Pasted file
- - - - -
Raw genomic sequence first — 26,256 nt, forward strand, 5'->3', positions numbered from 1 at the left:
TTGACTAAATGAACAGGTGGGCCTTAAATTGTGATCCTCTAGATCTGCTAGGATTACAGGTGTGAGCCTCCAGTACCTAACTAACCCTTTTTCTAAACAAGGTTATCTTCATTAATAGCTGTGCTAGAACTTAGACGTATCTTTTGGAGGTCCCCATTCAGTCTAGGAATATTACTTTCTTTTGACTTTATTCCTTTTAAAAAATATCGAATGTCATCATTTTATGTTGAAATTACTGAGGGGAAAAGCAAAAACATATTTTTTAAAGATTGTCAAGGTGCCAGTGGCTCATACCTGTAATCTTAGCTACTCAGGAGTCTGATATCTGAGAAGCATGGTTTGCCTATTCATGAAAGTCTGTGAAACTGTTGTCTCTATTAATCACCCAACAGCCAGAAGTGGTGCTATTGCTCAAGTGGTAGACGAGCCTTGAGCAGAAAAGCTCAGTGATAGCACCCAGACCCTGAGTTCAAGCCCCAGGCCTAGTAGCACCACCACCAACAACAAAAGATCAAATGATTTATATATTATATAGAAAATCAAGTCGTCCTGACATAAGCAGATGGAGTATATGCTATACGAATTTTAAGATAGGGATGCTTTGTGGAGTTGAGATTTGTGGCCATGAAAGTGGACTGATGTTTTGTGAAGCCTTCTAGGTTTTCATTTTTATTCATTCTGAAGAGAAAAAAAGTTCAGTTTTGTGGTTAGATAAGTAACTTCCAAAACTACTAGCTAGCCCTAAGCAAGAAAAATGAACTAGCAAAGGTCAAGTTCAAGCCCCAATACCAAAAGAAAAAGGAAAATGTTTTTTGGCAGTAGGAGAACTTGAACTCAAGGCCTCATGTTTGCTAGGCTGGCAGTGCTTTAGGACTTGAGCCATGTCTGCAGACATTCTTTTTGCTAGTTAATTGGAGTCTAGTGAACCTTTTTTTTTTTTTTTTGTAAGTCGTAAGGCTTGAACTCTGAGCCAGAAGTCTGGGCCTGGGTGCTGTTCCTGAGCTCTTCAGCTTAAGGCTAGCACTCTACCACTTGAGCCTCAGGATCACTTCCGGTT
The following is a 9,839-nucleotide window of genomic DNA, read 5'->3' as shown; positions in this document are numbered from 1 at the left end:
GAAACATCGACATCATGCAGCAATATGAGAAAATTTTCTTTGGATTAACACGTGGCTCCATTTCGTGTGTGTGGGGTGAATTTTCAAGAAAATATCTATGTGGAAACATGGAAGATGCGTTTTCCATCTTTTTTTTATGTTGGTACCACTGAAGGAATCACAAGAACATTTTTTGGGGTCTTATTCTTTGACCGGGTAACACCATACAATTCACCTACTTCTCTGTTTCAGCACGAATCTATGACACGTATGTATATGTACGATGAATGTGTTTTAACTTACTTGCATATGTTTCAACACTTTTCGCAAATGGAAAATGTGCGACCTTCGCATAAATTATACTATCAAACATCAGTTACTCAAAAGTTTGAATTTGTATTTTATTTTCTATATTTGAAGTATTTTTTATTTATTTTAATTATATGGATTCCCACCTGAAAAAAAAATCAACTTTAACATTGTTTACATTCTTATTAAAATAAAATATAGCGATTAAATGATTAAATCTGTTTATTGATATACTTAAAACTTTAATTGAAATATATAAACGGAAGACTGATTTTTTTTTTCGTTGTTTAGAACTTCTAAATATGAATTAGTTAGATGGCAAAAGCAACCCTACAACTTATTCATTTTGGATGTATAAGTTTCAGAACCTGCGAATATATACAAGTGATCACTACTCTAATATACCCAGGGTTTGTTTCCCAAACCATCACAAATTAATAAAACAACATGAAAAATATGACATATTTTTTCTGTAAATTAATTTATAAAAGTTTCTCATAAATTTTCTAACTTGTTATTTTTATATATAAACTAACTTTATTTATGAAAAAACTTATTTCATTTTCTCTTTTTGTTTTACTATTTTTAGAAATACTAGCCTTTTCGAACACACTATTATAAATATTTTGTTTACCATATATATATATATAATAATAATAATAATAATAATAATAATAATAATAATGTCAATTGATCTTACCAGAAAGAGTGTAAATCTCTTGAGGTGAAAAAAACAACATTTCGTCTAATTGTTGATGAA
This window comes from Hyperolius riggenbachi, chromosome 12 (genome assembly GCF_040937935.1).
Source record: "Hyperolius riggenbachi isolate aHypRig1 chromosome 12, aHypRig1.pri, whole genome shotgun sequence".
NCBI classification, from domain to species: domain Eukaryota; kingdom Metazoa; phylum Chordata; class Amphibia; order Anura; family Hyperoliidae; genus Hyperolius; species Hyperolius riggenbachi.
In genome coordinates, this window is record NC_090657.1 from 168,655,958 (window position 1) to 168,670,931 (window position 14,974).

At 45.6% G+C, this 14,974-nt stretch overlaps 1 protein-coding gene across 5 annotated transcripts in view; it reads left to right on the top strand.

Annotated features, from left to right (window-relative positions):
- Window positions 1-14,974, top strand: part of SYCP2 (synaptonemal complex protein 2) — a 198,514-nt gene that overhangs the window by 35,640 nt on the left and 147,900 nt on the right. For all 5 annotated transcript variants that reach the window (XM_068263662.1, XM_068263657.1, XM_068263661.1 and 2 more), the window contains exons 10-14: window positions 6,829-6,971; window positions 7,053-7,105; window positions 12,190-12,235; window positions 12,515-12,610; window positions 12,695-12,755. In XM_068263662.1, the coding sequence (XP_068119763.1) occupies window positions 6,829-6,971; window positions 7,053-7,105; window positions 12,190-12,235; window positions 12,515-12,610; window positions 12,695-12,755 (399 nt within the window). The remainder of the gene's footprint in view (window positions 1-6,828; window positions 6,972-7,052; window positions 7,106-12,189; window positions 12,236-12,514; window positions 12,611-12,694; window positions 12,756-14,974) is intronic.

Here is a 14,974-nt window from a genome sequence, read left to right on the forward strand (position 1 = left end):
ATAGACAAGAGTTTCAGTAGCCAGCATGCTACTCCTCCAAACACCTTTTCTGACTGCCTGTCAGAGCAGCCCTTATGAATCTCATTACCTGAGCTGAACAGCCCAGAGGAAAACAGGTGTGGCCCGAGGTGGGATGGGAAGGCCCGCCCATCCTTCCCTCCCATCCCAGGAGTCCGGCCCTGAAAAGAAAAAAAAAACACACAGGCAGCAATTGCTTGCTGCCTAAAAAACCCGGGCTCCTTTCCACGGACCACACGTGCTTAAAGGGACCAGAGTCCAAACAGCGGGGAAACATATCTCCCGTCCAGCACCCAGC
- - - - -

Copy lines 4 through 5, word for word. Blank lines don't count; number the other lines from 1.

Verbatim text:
GAAACATCGACATCATGCAGCAATATGAGAAAATTTTCTTTGGATTAACACGTGGCTCCATTTCGTGTGTGTGGGGTGAATTTTCAAGAAAATATCTATGTGGAAACATGGAAGATGCGTTTTCCATCTTTTTTTTATGTTGGTACCACTGAAGGAATCACAAGAACATTTTTTGGGGTCTTATTCTTTGACCGGGTAACACCATACAATTCACCTACTTCTCTGTTTCAGCACGAATCTATGACACGTATGTATATGTACGATGAATGTGTTTTAACTTACTTGCATATGTTTCAACACTTTTCGCAAATGGAAAATGTGCGACCTTCGCATAAATTATACTATCAAACATCAGTTACTCAAAAGTTTGAATTTGTATTTTATTTTCTATATTTGAAGTATTTTTTATTTATTTTAATTATATGGATTCCCACCTGAAAAAAAAATCAACTTTAACATTGTTTACATTCTTATTAAAATAAAATATAGCGATTAAATGATTAAATCTGTTTATTGATATACTTAAAACTTTAATTGAAATATATAAACGGAAGACTGATTTTTTTTTTCGTTGTTTAGAACTTCTAAATATGAATTAGTTAGATGGCAAAAGCAACCCTACAACTTATTCATTTTGGATGTATAAGTTTCAGAACCTGCGAATATATACAAGTGATCACTACTCTAATATACCCAGGGTTTGTTTCCCAAACCATCACAAATTAATAAAACAACATGAAAAATATGACATATTTTTTCTGTAAATTAATTTATAAAAGTTTCTCATAAATTTTCTAACTTGTTATTTTTATATATAAACTAACTTTATTTATGAAAAAACTTATTTCATTTTCTCTTTTTGTTTTACTATTTTTAGAAATACTAGCCTTTTCGAACACACTATTATAAATATTTTGTTTACCATATATATATATATAATAATAATAATAATAATAATAATAATAATAATAATGTCAATTGATCTTACCAGAAAGAGTGTAAATCTCTTGAGGTGAAAAAAACAACATTTCGTCTAATTGTTGATGAA
This window comes from Hyperolius riggenbachi, chromosome 12 (genome assembly GCF_040937935.1).